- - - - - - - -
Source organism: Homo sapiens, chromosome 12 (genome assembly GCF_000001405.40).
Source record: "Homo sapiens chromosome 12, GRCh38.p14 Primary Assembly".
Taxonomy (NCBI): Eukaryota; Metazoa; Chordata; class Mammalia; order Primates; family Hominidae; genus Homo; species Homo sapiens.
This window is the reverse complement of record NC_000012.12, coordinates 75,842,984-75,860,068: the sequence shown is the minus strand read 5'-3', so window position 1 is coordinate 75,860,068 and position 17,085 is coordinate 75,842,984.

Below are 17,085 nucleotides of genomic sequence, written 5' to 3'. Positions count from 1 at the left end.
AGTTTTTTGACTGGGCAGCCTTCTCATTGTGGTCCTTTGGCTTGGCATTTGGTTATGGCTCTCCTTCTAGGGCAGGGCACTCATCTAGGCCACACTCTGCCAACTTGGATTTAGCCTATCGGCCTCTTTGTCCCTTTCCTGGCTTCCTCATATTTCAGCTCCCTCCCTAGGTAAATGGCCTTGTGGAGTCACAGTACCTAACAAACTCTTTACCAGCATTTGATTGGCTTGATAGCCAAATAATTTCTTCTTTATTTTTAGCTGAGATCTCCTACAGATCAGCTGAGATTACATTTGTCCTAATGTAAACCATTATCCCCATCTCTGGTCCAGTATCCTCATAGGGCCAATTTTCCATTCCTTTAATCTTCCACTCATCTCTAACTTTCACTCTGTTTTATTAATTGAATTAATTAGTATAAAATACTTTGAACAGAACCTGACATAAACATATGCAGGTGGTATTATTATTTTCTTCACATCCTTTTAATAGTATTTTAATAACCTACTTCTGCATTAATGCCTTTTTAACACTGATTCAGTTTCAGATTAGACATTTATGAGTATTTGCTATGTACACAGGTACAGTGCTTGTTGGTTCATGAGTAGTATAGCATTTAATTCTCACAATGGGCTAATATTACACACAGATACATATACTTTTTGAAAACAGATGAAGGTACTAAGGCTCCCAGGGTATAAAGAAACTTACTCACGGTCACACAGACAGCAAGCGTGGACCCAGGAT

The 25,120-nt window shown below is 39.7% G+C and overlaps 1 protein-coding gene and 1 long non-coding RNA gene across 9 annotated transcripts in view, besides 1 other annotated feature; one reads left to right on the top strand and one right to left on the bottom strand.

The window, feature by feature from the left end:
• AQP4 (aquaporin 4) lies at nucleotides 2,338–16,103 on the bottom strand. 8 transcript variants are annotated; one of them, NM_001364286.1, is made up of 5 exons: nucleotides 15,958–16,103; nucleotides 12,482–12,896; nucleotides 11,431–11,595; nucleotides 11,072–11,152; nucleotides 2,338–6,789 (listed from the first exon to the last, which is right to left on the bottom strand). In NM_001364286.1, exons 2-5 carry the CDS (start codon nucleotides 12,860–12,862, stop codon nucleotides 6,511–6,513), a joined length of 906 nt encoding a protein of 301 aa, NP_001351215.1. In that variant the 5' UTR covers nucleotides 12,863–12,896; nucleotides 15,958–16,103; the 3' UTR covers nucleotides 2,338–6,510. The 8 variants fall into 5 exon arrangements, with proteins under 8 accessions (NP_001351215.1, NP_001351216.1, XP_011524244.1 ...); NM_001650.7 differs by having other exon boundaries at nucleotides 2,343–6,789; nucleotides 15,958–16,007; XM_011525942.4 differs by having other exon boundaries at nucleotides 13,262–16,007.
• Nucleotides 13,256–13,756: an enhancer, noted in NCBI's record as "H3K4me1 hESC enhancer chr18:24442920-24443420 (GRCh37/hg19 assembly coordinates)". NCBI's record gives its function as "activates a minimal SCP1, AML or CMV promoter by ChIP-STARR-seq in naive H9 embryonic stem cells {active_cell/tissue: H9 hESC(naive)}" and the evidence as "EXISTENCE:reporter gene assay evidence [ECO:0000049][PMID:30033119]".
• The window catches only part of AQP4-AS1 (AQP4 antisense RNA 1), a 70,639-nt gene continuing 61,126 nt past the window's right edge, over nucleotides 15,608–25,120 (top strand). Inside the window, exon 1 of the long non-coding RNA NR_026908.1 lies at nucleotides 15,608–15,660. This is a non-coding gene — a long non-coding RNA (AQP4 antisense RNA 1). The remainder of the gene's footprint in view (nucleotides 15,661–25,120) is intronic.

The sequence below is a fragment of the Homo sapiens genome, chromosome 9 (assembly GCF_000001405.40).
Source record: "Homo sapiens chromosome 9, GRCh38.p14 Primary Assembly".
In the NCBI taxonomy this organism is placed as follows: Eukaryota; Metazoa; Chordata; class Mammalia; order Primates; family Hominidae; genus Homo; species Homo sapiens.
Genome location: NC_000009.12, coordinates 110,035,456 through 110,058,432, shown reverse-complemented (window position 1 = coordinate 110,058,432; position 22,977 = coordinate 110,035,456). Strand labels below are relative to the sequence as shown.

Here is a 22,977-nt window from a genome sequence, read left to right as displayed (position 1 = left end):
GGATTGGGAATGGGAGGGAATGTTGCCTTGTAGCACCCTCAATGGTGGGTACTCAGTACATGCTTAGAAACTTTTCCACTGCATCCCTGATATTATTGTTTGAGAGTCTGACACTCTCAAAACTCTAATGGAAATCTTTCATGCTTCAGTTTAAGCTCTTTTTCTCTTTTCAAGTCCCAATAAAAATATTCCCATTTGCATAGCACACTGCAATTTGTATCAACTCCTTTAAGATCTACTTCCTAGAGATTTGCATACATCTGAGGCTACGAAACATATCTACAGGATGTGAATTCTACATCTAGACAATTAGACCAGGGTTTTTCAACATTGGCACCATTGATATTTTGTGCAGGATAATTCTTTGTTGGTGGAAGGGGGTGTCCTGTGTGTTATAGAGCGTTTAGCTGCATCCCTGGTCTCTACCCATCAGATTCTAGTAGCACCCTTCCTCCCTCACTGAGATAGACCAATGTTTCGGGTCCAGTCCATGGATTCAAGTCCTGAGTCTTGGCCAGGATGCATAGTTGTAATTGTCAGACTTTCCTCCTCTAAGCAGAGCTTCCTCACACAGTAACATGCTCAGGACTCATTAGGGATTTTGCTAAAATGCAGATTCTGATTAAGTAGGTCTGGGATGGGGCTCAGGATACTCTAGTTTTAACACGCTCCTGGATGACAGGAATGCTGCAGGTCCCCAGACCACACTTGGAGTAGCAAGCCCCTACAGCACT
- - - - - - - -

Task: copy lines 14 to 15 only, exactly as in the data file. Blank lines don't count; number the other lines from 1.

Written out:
In the NCBI taxonomy this organism is placed as follows: Eukaryota; Metazoa; Chordata; class Mammalia; order Primates; family Hominidae; genus Homo; species Homo sapiens.
Genome location: NC_000009.12, coordinates 110,035,456 through 110,058,432, shown reverse-complemented (window position 1 = coordinate 110,058,432; position 22,977 = coordinate 110,035,456). Strand labels below are relative to the sequence as shown.